The “jumping worms” kill rivals and leave the ground sterile, and they also accumulate toxic heavy metals in their bodies that can be deadly to any bird that eats them
An invasive species of worm known as the “earth shark” is raising serious concerns in parts of the United States after being introduced as food for zoo animals.
The species Pheretima, also known as “jumping worms” or “crazy worms,” has already wreaked havoc in the American Midwest and is now spreading to the Northeast.
“Their activity has brought down stone walls in New England,” scientist Gale Ridge wrote in a recent warning.
“Many native trees and plants (including garden plants) cannot germinate or develop in this altered soil, while invasive species thrive.”
“Jumpworms” don’t actually jump, but are excellent climbers and have been found in fairly tall buildings.
“These are earthworms on steroids,” says Ridge, who works for the entomology department at the Connecticut Agricultural Experiment Station in New Haven.
Jumping worms are “remarkably fast, highly active worms with a strong rigid muscular body that can whip violently when disturbed,” writes Ridge.
They were first introduced to the United States in 1948 as food for Australian platypuses at the Bronx Zoo in New York.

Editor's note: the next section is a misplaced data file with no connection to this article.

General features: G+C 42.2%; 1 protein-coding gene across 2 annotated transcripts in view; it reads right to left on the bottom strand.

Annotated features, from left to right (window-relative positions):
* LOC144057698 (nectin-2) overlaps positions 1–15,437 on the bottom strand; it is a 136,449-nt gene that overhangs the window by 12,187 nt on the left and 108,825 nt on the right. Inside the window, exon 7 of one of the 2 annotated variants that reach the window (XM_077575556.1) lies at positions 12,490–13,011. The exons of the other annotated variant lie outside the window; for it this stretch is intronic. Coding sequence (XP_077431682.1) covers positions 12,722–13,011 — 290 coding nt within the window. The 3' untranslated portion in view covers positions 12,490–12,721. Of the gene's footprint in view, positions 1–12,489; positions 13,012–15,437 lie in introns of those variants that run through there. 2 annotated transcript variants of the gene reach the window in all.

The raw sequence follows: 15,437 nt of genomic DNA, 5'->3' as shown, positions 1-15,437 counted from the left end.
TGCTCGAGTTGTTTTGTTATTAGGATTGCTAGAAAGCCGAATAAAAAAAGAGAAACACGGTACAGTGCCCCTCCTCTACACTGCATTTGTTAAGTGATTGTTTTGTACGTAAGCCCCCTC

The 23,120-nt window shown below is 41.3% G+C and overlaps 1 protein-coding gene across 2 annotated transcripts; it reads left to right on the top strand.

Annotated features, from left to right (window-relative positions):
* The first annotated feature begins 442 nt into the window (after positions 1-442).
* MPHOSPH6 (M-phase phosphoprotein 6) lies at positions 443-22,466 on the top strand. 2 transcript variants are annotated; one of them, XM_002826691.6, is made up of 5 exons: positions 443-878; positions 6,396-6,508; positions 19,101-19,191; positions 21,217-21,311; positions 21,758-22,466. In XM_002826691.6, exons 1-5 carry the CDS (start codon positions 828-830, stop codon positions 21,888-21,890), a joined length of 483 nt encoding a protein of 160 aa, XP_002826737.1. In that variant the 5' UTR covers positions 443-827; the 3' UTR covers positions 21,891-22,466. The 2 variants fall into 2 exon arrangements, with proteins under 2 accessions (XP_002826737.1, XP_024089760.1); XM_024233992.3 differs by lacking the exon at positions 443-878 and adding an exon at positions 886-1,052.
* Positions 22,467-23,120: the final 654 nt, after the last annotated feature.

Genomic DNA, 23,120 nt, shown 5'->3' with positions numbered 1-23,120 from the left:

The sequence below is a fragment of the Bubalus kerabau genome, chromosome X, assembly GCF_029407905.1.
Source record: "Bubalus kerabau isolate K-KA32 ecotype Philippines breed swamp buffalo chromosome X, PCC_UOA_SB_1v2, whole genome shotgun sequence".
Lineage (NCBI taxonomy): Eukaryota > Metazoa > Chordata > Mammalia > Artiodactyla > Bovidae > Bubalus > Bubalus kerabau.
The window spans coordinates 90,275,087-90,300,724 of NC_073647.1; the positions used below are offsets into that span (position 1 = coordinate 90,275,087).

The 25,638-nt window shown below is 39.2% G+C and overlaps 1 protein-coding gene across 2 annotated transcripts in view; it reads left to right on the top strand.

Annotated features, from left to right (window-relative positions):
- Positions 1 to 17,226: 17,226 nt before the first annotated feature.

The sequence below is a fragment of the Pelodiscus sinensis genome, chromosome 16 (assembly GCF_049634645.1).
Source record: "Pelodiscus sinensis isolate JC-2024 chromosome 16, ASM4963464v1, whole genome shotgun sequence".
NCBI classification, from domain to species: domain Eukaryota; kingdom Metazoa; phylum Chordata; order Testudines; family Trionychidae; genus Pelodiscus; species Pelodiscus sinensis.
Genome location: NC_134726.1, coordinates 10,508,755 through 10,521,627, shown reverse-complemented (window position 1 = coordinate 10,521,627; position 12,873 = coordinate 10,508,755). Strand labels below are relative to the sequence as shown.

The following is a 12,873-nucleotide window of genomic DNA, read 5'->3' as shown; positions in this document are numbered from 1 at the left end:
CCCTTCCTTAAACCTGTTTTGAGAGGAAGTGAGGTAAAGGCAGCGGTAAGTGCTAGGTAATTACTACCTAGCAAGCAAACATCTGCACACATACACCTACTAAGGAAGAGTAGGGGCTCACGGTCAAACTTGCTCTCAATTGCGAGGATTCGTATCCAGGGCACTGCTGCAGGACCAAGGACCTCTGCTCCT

Recent severe storms have spread them over a wide area, where they are rapidly crowding out native species and rendering the soil barren.
Because they tend to accumulate high concentrations of heavy metals in their bodies, they can be highly toxic to native birds.
They can also increase greenhouse gas emissions from the soil by up to 50% – double that of European earthworms.
The worms are most active in September and October, but there are concerns that rising global temperatures will allow the fidgety pests to reproduce twice as often, resulting in two generations per year.
There are currently no proven control methods or pesticides approved for use against jumping worms.
Authorities recommend that any gardeners who find the features – which have a distinctive “collar” behind the head – drown them in soapy water or bag them up and leave them to die in the hot sun.
Even if you think they’re dead, the Connecticut warning stresses, don’t just toss the bodies back into flower beds: “Some could be stunned, recover, and continue to reproduce.”